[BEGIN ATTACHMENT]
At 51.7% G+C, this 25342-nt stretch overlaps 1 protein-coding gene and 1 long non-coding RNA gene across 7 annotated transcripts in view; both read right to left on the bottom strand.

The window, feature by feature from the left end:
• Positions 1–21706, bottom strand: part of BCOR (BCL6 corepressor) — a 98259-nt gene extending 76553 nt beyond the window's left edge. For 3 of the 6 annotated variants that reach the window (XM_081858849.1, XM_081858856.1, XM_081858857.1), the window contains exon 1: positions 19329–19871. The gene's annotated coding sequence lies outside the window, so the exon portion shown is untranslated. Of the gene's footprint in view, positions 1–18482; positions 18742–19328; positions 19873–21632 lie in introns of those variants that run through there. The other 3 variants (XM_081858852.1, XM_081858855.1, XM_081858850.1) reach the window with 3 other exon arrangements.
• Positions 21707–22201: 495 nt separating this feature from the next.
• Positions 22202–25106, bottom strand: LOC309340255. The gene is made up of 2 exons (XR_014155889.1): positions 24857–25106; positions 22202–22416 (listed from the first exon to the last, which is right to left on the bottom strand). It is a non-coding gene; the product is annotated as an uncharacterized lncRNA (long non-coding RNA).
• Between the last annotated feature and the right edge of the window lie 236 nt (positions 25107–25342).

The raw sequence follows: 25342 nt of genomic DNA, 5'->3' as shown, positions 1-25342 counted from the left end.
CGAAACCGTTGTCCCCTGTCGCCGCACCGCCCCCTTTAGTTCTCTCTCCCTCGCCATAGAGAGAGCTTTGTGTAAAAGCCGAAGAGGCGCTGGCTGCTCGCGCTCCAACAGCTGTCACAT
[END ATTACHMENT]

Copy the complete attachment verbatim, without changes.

At 51.7% G+C, this 25342-nt stretch overlaps 1 protein-coding gene and 1 long non-coding RNA gene across 7 annotated transcripts in view; both read right to left on the bottom strand.

The window, feature by feature from the left end:
• Positions 1–21706, bottom strand: part of BCOR (BCL6 corepressor) — a 98259-nt gene extending 76553 nt beyond the window's left edge. For 3 of the 6 annotated variants that reach the window (XM_081858849.1, XM_081858856.1, XM_081858857.1), the window contains exon 1: positions 19329–19871. The gene's annotated coding sequence lies outside the window, so the exon portion shown is untranslated. Of the gene's footprint in view, positions 1–18482; positions 18742–19328; positions 19873–21632 lie in introns of those variants that run through there. The other 3 variants (XM_081858852.1, XM_081858855.1, XM_081858850.1) reach the window with 3 other exon arrangements.
• Positions 21707–22201: 495 nt separating this feature from the next.
• Positions 22202–25106, bottom strand: LOC309340255. The gene is made up of 2 exons (XR_014155889.1): positions 24857–25106; positions 22202–22416 (listed from the first exon to the last, which is right to left on the bottom strand). It is a non-coding gene; the product is annotated as an uncharacterized lncRNA (long non-coding RNA).
• Between the last annotated feature and the right edge of the window lie 236 nt (positions 25107–25342).

The raw sequence follows: 25342 nt of genomic DNA, 5'->3' as shown, positions 1-25342 counted from the left end.
CGAAACCGTTGTCCCCTGTCGCCGCACCGCCCCCTTTAGTTCTCTCTCCCTCGCCATAGAGAGAGCTTTGTGTAAAAGCCGAAGAGGCGCTGGCTGCTCGCGCTCCAACAGCTGTCACAT